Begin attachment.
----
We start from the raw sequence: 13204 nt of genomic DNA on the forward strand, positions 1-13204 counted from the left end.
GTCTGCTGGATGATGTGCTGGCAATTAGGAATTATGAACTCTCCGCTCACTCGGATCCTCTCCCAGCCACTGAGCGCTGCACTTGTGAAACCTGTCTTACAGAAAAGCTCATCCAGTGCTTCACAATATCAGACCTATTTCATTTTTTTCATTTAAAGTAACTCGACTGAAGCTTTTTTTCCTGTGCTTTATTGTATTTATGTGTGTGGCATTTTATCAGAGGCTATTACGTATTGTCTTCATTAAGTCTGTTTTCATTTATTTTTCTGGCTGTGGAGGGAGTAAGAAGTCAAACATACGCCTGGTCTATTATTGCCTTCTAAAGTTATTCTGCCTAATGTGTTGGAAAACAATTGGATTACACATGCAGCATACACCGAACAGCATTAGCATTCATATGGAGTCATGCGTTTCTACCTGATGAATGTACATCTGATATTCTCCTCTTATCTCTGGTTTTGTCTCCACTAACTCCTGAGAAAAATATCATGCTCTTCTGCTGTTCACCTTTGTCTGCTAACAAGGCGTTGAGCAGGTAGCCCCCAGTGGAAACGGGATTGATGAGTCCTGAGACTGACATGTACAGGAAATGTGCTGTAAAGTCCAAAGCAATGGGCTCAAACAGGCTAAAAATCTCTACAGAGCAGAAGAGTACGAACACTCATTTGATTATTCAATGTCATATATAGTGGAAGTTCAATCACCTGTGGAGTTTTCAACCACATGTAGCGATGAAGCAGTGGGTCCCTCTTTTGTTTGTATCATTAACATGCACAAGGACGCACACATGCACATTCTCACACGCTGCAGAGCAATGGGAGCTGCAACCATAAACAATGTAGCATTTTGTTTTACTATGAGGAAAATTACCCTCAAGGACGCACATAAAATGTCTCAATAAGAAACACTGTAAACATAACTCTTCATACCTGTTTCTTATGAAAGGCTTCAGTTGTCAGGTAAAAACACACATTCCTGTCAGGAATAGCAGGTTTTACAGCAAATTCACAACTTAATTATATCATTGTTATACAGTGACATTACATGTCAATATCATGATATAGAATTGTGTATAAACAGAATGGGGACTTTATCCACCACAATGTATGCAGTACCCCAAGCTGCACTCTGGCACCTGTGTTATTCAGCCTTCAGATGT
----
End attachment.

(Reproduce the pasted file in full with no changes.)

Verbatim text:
We start from the raw sequence: 13204 nt of genomic DNA on the forward strand, positions 1-13204 counted from the left end.
GTCTGCTGGATGATGTGCTGGCAATTAGGAATTATGAACTCTCCGCTCACTCGGATCCTCTCCCAGCCACTGAGCGCTGCACTTGTGAAACCTGTCTTACAGAAAAGCTCATCCAGTGCTTCACAATATCAGACCTATTTCATTTTTTTCATTTAAAGTAACTCGACTGAAGCTTTTTTTCCTGTGCTTTATTGTATTTATGTGTGTGGCATTTTATCAGAGGCTATTACGTATTGTCTTCATTAAGTCTGTTTTCATTTATTTTTCTGGCTGTGGAGGGAGTAAGAAGTCAAACATACGCCTGGTCTATTATTGCCTTCTAAAGTTATTCTGCCTAATGTGTTGGAAAACAATTGGATTACACATGCAGCATACACCGAACAGCATTAGCATTCATATGGAGTCATGCGTTTCTACCTGATGAATGTACATCTGATATTCTCCTCTTATCTCTGGTTTTGTCTCCACTAACTCCTGAGAAAAATATCATGCTCTTCTGCTGTTCACCTTTGTCTGCTAACAAGGCGTTGAGCAGGTAGCCCCCAGTGGAAACGGGATTGATGAGTCCTGAGACTGACATGTACAGGAAATGTGCTGTAAAGTCCAAAGCAATGGGCTCAAACAGGCTAAAAATCTCTACAGAGCAGAAGAGTACGAACACTCATTTGATTATTCAATGTCATATATAGTGGAAGTTCAATCACCTGTGGAGTTTTCAACCACATGTAGCGATGAAGCAGTGGGTCCCTCTTTTGTTTGTATCATTAACATGCACAAGGACGCACACATGCACATTCTCACACGCTGCAGAGCAATGGGAGCTGCAACCATAAACAATGTAGCATTTTGTTTTACTATGAGGAAAATTACCCTCAAGGACGCACATAAAATGTCTCAATAAGAAACACTGTAAACATAACTCTTCATACCTGTTTCTTATGAAAGGCTTCAGTTGTCAGGTAAAAACACACATTCCTGTCAGGAATAGCAGGTTTTACAGCAAATTCACAACTTAATTATATCATTGTTATACAGTGACATTACATGTCAATATCATGATATAGAATTGTGTATAAACAGAATGGGGACTTTATCCACCACAATGTATGCAGTACCCCAAGCTGCACTCTGGCACCTGTGTTATTCAGCCTTCAGATGT